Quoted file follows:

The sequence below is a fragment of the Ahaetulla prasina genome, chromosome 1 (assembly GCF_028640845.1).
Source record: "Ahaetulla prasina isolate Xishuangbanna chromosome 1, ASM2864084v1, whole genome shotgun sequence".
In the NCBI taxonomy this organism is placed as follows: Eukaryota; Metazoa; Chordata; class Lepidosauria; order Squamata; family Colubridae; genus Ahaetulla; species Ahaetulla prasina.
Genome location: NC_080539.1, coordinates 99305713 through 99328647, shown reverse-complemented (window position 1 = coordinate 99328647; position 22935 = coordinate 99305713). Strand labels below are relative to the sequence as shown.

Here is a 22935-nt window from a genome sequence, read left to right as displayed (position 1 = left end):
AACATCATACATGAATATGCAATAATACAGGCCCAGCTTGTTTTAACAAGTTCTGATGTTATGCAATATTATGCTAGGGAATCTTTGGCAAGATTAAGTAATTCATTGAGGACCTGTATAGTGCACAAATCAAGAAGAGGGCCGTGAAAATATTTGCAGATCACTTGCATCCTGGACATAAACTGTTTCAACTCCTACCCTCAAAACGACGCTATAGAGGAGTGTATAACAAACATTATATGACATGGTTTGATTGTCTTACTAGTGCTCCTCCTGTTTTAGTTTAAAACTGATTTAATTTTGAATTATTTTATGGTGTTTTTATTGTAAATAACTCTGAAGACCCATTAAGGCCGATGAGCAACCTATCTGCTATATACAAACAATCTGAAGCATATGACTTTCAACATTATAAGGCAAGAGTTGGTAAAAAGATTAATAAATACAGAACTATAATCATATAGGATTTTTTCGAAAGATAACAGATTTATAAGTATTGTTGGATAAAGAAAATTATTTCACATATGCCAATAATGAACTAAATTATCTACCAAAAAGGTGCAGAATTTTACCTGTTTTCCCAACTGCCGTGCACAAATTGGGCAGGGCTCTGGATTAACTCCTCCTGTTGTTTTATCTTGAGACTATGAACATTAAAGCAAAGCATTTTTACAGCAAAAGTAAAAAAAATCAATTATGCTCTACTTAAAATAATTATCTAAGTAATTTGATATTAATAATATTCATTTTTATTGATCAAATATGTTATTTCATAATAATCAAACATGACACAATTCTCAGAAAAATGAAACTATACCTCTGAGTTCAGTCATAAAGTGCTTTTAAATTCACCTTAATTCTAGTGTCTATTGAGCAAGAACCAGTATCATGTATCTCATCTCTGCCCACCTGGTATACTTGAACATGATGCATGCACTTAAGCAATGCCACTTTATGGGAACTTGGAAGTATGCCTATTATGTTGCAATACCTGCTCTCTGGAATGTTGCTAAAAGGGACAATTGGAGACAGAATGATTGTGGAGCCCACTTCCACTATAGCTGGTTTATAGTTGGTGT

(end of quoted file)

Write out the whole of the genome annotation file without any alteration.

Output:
The sequence below is a fragment of the Ahaetulla prasina genome, chromosome 1 (assembly GCF_028640845.1).
Source record: "Ahaetulla prasina isolate Xishuangbanna chromosome 1, ASM2864084v1, whole genome shotgun sequence".
In the NCBI taxonomy this organism is placed as follows: Eukaryota; Metazoa; Chordata; class Lepidosauria; order Squamata; family Colubridae; genus Ahaetulla; species Ahaetulla prasina.
Genome location: NC_080539.1, coordinates 99305713 through 99328647, shown reverse-complemented (window position 1 = coordinate 99328647; position 22935 = coordinate 99305713). Strand labels below are relative to the sequence as shown.

Here is a 22935-nt window from a genome sequence, read left to right as displayed (position 1 = left end):
AACATCATACATGAATATGCAATAATACAGGCCCAGCTTGTTTTAACAAGTTCTGATGTTATGCAATATTATGCTAGGGAATCTTTGGCAAGATTAAGTAATTCATTGAGGACCTGTATAGTGCACAAATCAAGAAGAGGGCCGTGAAAATATTTGCAGATCACTTGCATCCTGGACATAAACTGTTTCAACTCCTACCCTCAAAACGACGCTATAGAGGAGTGTATAACAAACATTATATGACATGGTTTGATTGTCTTACTAGTGCTCCTCCTGTTTTAGTTTAAAACTGATTTAATTTTGAATTATTTTATGGTGTTTTTATTGTAAATAACTCTGAAGACCCATTAAGGCCGATGAGCAACCTATCTGCTATATACAAACAATCTGAAGCATATGACTTTCAACATTATAAGGCAAGAGTTGGTAAAAAGATTAATAAATACAGAACTATAATCATATAGGATTTTTTCGAAAGATAACAGATTTATAAGTATTGTTGGATAAAGAAAATTATTTCACATATGCCAATAATGAACTAAATTATCTACCAAAAAGGTGCAGAATTTTACCTGTTTTCCCAACTGCCGTGCACAAATTGGGCAGGGCTCTGGATTAACTCCTCCTGTTGTTTTATCTTGAGACTATGAACATTAAAGCAAAGCATTTTTACAGCAAAAGTAAAAAAAATCAATTATGCTCTACTTAAAATAATTATCTAAGTAATTTGATATTAATAATATTCATTTTTATTGATCAAATATGTTATTTCATAATAATCAAACATGACACAATTCTCAGAAAAATGAAACTATACCTCTGAGTTCAGTCATAAAGTGCTTTTAAATTCACCTTAATTCTAGTGTCTATTGAGCAAGAACCAGTATCATGTATCTCATCTCTGCCCACCTGGTATACTTGAACATGATGCATGCACTTAAGCAATGCCACTTTATGGGAACTTGGAAGTATGCCTATTATGTTGCAATACCTGCTCTCTGGAATGTTGCTAAAAGGGACAATTGGAGACAGAATGATTGTGGAGCCCACTTCCACTATAGCTGGTTTATAGTTGGTGT